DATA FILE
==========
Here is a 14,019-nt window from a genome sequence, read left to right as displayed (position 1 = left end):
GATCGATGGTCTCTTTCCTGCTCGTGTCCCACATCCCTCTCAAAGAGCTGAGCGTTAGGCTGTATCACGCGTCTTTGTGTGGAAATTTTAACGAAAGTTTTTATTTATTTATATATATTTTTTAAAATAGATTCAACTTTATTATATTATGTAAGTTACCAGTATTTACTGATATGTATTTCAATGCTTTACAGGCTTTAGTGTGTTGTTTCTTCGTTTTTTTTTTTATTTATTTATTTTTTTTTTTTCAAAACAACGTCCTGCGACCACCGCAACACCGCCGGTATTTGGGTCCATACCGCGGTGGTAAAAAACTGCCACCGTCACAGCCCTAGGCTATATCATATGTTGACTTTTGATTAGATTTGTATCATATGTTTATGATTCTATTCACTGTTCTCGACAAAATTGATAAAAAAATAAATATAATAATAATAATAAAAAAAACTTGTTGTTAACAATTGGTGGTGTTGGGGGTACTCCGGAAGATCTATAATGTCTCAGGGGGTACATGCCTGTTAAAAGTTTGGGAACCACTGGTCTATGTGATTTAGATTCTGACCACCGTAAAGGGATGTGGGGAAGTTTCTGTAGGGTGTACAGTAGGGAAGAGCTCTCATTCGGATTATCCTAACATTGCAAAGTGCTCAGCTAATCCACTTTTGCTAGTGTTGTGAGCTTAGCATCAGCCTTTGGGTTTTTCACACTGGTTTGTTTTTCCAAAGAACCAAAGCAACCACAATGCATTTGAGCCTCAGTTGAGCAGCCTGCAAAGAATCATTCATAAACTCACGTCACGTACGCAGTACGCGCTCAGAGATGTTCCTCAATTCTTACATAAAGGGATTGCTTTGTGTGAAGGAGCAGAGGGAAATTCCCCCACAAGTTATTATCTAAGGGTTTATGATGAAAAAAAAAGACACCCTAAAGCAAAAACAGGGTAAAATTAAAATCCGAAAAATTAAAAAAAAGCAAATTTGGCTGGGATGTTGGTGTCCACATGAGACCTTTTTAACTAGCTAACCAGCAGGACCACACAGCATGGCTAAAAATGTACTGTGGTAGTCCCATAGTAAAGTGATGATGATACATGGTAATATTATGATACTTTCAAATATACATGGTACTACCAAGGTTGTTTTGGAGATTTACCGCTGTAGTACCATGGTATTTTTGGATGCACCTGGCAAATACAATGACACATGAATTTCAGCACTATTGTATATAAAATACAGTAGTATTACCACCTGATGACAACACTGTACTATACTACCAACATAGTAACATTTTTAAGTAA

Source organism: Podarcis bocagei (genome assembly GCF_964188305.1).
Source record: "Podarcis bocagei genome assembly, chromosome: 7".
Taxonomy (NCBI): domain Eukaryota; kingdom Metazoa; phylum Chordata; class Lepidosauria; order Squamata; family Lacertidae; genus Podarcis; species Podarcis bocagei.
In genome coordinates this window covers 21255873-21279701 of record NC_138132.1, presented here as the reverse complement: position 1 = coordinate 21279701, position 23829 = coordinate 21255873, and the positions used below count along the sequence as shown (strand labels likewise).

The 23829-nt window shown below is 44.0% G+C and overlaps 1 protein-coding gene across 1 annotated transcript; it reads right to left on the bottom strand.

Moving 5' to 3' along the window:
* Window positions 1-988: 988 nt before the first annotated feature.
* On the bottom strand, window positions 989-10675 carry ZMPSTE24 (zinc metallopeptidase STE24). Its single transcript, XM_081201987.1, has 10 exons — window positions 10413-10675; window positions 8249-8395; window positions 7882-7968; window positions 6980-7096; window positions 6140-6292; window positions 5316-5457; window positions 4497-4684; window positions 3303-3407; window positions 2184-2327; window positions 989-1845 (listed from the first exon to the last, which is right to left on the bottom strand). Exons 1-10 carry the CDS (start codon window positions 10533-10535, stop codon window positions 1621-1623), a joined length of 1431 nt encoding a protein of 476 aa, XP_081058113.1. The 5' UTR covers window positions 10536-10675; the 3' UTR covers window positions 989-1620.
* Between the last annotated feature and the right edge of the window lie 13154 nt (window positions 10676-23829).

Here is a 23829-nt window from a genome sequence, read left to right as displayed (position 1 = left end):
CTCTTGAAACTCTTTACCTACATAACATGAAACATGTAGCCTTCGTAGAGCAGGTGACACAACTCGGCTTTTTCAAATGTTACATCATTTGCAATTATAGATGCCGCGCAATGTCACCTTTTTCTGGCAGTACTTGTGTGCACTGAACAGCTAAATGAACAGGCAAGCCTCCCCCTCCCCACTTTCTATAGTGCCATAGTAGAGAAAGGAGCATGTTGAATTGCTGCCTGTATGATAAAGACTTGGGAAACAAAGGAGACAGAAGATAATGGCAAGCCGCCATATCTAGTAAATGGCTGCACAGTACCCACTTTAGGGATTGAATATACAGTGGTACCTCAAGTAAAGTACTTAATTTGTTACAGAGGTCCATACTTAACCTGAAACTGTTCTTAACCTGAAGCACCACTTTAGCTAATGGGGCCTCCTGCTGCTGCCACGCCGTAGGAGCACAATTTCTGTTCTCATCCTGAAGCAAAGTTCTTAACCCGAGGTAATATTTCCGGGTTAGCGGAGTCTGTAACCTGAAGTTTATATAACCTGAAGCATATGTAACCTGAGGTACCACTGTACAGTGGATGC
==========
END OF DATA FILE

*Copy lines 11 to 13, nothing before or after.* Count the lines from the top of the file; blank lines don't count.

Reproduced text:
* Between the last annotated feature and the right edge of the window lie 13154 nt (window positions 10676-23829).

Here is a 23829-nt window from a genome sequence, read left to right as displayed (position 1 = left end):
CTCTTGAAACTCTTTACCTACATAACATGAAACATGTAGCCTTCGTAGAGCAGGTGACACAACTCGGCTTTTTCAAATGTTACATCATTTGCAATTATAGATGCCGCGCAATGTCACCTTTTTCTGGCAGTACTTGTGTGCACTGAACAGCTAAATGAACAGGCAAGCCTCCCCCTCCCCACTTTCTATAGTGCCATAGTAGAGAAAGGAGCATGTTGAATTGCTGCCTGTATGATAAAGACTTGGGAAACAAAGGAGACAGAAGATAATGGCAAGCCGCCATATCTAGTAAATGGCTGCACAGTACCCACTTTAGGGATTGAATATACAGTGGTACCTCAAGTAAAGTACTTAATTTGTTACAGAGGTCCATACTTAACCTGAAACTGTTCTTAACCTGAAGCACCACTTTAGCTAATGGGGCCTCCTGCTGCTGCCACGCCGTAGGAGCACAATTTCTGTTCTCATCCTGAAGCAAAGTTCTTAACCCGAGGTAATATTTCCGGGTTAGCGGAGTCTGTAACCTGAAGTTTATATAACCTGAAGCATATGTAACCTGAGGTACCACTGTACAGTGGATGC